“Through the first two months of the year, long/short equity hedge funds and mutual funds were neutral the market but long growth stocks, which helped underpin outperformance through the January-February sell-off. The rotation out of growth and into value starting in early March hurt and funds were forced to unwind positions.” (Deutsche Bank)
“Each of the market reversals of the past few weeks has in common that they represented widely held positions — long equities, overweight small caps, overweight tech, underweight emerging markets, and short duration. If there were greater worries about the economy or other downside risks, then we should have seen the dollar rise, credit and swap spreads widen, and emerging markets underperform. Correlations across risk assets should have risen. None of this has happened. There is no breadth to this sell-off.” (JPMorgan)
“In the Russell 1,000, there are 85 stocks in the index with negative trailing 12-month P/E ratios (negative earnings). Those 85 stocks were down an average of 1.78% today (friday), and they’re down an average of 3.9% over the last month. The other 932 stocks in the Russell 1,000 were down just 20 bps today on average, and they’re up an average of 2% over the last month.” (Bespoke Investment Group)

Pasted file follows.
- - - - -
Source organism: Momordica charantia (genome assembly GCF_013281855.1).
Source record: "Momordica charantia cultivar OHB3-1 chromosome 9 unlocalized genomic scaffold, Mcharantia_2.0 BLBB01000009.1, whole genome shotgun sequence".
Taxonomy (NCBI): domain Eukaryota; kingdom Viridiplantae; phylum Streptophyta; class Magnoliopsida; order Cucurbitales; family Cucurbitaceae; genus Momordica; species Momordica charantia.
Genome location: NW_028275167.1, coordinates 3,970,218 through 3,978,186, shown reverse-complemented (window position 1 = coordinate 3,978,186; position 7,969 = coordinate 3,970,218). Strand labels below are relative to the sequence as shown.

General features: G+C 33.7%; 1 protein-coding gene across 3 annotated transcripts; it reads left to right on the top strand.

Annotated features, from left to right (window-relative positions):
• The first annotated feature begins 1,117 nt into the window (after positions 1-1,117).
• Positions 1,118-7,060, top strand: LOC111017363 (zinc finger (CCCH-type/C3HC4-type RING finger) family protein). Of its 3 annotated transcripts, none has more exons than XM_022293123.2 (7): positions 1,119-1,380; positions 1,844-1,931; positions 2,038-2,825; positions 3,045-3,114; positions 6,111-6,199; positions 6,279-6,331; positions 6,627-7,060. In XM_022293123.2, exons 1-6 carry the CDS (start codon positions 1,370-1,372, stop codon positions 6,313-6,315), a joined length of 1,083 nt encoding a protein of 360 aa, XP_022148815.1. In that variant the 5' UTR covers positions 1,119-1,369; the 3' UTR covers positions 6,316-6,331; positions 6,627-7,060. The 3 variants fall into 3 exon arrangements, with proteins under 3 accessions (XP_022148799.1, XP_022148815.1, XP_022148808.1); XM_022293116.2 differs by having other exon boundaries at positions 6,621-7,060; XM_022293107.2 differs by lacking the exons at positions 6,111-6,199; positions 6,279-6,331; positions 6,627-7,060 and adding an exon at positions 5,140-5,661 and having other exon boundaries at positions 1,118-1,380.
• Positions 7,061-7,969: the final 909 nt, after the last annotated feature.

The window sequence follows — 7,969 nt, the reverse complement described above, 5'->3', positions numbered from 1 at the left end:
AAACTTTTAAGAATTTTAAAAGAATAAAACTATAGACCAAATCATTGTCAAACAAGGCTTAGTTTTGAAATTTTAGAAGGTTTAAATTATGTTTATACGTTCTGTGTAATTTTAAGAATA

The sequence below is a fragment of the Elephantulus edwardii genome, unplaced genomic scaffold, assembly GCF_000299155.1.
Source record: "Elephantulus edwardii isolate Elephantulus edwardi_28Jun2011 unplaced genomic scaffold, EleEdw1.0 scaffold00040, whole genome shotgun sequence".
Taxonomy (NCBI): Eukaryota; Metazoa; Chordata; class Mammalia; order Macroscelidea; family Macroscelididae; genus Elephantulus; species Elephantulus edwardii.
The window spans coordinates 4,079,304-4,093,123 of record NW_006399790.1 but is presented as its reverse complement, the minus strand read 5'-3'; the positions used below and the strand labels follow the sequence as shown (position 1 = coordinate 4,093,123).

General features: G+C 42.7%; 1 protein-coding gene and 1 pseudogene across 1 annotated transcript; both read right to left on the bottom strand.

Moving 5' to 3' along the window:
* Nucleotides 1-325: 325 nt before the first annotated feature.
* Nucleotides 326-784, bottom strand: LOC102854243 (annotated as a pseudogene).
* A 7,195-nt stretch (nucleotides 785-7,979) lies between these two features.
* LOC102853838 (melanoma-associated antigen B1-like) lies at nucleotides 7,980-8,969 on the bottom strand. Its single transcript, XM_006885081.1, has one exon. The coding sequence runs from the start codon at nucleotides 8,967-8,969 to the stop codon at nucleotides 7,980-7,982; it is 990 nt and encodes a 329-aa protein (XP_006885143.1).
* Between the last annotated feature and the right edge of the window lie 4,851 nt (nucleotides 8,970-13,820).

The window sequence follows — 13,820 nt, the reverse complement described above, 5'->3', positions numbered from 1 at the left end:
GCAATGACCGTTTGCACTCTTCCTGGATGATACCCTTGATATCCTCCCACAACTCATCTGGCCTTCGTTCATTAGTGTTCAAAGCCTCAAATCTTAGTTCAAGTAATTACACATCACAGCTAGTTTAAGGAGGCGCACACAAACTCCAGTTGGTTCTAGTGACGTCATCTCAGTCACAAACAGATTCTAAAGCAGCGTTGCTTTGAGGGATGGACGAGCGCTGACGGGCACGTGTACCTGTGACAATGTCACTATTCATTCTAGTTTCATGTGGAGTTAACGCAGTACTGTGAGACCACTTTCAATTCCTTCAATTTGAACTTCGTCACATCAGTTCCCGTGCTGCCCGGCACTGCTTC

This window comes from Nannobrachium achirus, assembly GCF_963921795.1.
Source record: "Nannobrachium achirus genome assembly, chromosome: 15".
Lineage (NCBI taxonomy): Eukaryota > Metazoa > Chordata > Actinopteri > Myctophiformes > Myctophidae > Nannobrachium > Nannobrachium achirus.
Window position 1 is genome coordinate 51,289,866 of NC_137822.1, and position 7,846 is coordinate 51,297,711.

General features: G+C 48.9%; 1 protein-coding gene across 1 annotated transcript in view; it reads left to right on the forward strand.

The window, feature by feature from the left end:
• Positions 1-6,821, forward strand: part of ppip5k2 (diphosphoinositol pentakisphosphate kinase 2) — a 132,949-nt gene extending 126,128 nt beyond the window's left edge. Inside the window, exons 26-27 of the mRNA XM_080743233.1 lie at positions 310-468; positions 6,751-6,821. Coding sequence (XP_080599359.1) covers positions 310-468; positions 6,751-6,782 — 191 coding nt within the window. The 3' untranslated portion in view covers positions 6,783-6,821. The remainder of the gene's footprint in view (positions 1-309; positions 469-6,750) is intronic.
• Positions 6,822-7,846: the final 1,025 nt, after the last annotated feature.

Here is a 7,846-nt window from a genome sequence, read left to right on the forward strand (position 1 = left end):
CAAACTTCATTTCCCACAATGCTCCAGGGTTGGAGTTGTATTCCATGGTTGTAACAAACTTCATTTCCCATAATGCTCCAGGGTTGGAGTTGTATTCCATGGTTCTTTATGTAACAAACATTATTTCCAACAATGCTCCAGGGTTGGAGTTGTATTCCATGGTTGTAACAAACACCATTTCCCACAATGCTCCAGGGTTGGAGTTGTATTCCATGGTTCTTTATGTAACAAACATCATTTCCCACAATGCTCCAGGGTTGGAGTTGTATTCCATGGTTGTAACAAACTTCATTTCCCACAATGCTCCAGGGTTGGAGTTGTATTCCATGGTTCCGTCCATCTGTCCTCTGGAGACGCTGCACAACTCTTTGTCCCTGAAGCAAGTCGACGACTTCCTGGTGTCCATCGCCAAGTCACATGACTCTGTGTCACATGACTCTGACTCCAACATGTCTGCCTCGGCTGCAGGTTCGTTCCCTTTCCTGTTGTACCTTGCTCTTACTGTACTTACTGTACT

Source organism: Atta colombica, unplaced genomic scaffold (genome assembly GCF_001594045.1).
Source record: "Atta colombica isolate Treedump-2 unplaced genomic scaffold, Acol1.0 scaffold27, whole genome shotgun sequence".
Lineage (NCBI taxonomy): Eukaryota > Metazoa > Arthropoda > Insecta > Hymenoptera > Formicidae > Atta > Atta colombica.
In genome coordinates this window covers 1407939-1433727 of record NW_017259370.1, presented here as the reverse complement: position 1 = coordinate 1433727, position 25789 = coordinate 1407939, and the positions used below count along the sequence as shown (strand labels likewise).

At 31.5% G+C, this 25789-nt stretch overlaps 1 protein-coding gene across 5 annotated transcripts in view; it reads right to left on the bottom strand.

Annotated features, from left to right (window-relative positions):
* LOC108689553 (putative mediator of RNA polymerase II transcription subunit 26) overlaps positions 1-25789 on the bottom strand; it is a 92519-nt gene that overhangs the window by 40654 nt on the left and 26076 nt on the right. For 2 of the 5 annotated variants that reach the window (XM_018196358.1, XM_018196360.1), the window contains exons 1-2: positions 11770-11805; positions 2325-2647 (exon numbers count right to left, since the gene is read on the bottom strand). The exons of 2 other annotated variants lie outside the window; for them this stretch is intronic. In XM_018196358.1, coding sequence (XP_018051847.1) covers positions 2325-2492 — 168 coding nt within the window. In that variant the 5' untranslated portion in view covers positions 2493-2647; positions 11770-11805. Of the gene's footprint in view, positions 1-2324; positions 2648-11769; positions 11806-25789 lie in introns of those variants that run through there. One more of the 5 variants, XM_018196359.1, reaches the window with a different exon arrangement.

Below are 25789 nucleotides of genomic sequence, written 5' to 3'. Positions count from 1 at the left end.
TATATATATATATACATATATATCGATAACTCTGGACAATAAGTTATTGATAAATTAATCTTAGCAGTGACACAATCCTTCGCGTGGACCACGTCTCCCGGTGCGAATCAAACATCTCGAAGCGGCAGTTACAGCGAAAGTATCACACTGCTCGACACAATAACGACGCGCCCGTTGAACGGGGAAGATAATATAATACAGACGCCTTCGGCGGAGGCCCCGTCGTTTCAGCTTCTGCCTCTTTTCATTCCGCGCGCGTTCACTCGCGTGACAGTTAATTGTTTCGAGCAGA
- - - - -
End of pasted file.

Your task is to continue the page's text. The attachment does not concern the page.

Retail investors have been pouring money into stock mutual funds. The fear of missing out on the sixth year of a bull market has created something close to a buying panic (although not as maniacal as we saw in 1999). Fundamentals are being ignored. The ten biggest months of capital inflow to the equity market (all equity mutual funds and ETF:s). Seven of the ten largest inflows occurred either in 2000 or 2013.
“Investors have stopped rewarding low valuation stocks. Our Valuation Micro Equity Factor, which measures the sector-neutral performance of low vs. high valuation S&P 500 stocks, rose by 15% in 2013. This trend has reversed in 2014, however, with low valuation stocks underperforming by nearly 500 bp YTD.” (Goldman Sachs)